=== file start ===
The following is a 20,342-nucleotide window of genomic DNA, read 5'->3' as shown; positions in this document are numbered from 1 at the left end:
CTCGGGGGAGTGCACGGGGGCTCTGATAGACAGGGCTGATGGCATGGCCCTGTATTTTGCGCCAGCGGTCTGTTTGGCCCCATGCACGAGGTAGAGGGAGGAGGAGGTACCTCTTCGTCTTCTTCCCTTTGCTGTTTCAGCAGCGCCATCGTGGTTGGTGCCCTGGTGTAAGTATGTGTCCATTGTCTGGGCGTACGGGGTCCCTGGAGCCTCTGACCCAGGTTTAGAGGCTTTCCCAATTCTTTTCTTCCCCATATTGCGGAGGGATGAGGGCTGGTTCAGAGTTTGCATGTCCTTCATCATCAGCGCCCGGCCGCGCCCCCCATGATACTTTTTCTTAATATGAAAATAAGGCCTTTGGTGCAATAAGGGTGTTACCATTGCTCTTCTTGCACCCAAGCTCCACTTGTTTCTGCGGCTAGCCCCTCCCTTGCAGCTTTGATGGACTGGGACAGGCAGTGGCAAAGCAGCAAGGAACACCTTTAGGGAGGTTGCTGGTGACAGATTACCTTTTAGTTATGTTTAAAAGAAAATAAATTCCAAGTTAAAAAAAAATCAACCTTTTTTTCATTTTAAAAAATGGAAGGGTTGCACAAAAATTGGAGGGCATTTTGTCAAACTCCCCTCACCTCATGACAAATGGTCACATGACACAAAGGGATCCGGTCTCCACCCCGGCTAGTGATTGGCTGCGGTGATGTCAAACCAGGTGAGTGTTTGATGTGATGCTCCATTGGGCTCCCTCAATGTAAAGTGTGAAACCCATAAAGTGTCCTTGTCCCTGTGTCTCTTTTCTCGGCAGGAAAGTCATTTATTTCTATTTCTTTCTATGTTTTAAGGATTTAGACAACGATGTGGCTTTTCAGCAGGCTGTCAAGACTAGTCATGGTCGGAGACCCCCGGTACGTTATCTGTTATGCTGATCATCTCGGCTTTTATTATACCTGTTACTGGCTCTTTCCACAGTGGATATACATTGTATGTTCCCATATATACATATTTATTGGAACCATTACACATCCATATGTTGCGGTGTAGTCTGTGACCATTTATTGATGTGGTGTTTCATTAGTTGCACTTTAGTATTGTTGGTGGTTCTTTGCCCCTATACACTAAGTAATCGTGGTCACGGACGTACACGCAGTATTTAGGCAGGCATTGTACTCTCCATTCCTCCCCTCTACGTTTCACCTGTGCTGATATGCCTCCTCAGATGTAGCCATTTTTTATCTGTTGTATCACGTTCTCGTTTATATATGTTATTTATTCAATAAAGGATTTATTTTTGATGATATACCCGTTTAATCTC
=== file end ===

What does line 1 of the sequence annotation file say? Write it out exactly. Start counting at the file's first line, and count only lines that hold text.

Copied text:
The following is a 20,342-nucleotide window of genomic DNA, read 5'->3' as shown; positions in this document are numbered from 1 at the left end: